The funny thing about history is that it keeps repeating itself. Which is ridiculous because we take note of history for the sole intention of improving our lives in the future and not to fall back into old ways… or am I completely off track in my understanding of the way the world works? The problem with learning long forgotten facts and events is that it can be a tad boring for those who are not really interested, which is where historical fiction comes into play. I wrote a post a few weeks ago where I shared why I read fiction, and there is one point in that post that really seems relevant here:
I’ve learned so much from fiction that I don’t think I would’ve experienced from non-fiction. This is because story telling has a powerful way of revealing truth and lessons that make the reader appreciate these deeper meanings so much more. As you read, you experience these lessons along with the characters you are following and because of this, the message of the story remains with you forever.
With that in mind, it became clear to me why I love historical fiction as much as I do, and why I feel it is a genre that has so very much to offer a hungry mind and heart. These are the 4 historical fiction books I feel every twenty something should read:
THE BOOK THIEF BY MARKUS ZUSAK: I am aware that I’m being rather predictable with this one, but it has to be said that it is a remarkable book that demands to be read from the very first page. It is a deeply emotional read that will surely put you into a reading slump, as I mentioned before, and more so it will find a special place in your heart with absolutely no intention of leaving. Everything from the story line, to the characters and the way in which the book is written (and narrated!!) is absolutely mesmerizing. Markus Zusak managed to capture the horrors of human rights violations, and at the very same time he allows light to shine through the darkness and restore faith in humanity. Like most historical fiction novels, it is a very intense and emotional read, so you shouldn’t expect to read it in under a few hours. This is a book that will take you some time to get through because it is really heavy on the heart and you will feel drained after reading a few chapters at a time. Still, The Book Thief is a fantastic book and therefore the popularity should not surprise you at all.
SOMEONE KNOWS MY NAME BY LAWRENCE HILL: Out of the four books on this list, I think Someone Knows My Name is the most understated one in the historical fiction genre. I haven’t seen many people talk about it compared to the rest which is disconcerting considering that this book astounding. (Although, I have discovered mere moments ago that it’s been turned into a miniseries so maybe more people will turn to the book soon.) Someone Knows My Name is a book about one woman’s journey of surviving slavery, and her quest to return to her childhood home in Africa. We follow her life before, after and during her abduction, as well as the horrors she had to endure over the course of her hard life; which makes it one of the most disturbing books I’ve ever read. The way this book was written really spoke to me on a deep emotional level, and one could feel an immense pull to continue the story. I truly appreciated Lawrence Hill’s ability to fashion such a realistic female narrator – I was actually shocked when I discovered this book was written by a man because he portrayed the narrator sublimely. Much like The Book Thief, this book will completely ruin your heart.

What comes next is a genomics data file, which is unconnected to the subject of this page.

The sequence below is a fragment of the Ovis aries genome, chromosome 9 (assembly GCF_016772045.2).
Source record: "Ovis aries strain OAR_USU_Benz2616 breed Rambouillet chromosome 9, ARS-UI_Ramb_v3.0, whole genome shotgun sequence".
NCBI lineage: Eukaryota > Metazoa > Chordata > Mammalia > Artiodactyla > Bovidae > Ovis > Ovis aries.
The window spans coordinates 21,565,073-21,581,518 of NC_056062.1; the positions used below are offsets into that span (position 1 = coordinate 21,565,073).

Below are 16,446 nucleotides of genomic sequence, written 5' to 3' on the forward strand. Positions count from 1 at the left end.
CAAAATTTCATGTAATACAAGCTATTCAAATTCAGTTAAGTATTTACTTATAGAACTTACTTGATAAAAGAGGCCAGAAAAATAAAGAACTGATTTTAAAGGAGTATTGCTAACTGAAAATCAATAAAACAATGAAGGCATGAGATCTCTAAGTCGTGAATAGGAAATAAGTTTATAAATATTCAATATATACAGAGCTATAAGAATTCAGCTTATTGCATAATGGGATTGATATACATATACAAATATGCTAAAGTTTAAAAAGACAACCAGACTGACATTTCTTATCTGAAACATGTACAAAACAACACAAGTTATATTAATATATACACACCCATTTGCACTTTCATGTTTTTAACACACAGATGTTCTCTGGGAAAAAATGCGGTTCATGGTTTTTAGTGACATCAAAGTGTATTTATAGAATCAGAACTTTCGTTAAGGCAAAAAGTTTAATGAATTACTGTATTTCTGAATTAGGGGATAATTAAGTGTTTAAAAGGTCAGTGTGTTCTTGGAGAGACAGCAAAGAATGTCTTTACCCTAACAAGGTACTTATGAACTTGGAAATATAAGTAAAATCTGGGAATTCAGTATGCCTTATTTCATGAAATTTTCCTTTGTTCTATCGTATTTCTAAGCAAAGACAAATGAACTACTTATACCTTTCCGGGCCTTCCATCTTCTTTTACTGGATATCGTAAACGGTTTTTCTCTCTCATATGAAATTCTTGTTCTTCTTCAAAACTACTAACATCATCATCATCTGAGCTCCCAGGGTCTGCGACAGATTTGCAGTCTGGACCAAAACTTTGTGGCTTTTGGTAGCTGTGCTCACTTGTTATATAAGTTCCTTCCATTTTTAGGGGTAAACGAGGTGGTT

BETWEEN SHADES OF GRAY BY RUTA SEPETYS: Everything I wanted to say about this book is written in my full review that I wrote up some time ago, after I finished reading it. But to sum it up: Between Shades of Gray was an extremely compelling read – one that I will be reading for years to come. The way Ruta Sepetys captures the unthinkable circumstances these people were forced to endure, chilled me to the bone. Yet, this story was so heart warming because you read about people who had this unwavering hope and faith in the world despite the life they were trying to survive – you are left feeling at peace. The fact that this book was based on a true story is just shocking; and gives even more reason to why you should read it.
THE NIGHTINGALE BY KRISTIN HANNAH: I know it seems like I only appreciate historical fiction books set during the period of WWII, and I’d be lying if I said that wasn’t true because I’ve always been rather interested in the events surrounding those horrendous times. But The Nightingale is featured on this list for a very specific reason: the women. The heroines in this book, Vianne and Isabelle, are two of the most dynamic female characters I’ve ever experienced. They were polar opposites in personality, and they had very different strengths and weaknesses that are vividly portrayed in this story. The way in which they were tested during the war, and how they changed because of their circumstances was what made both women such dimensional characters that I could not help but salute. Their distinctive, unwavering strength and determination is what makes them two of my favourite heroines (apart from Aminata in Someone Knows My Name). The Nightingale is an all consuming book that will tug your heartstrings every which way. The story keeps the reader in such suspense, jumping from the present to the past; and you have no real idea who is telling the story until it is revealed at the very end. When you put all of this together you get a brilliantly crafted novel that you don’t want to pass up reading.
Are you an avid reader of the historical fiction genre? I am always on the lookout for good recommendations, so drop me a comment below and let me know what books you hold close to the heart.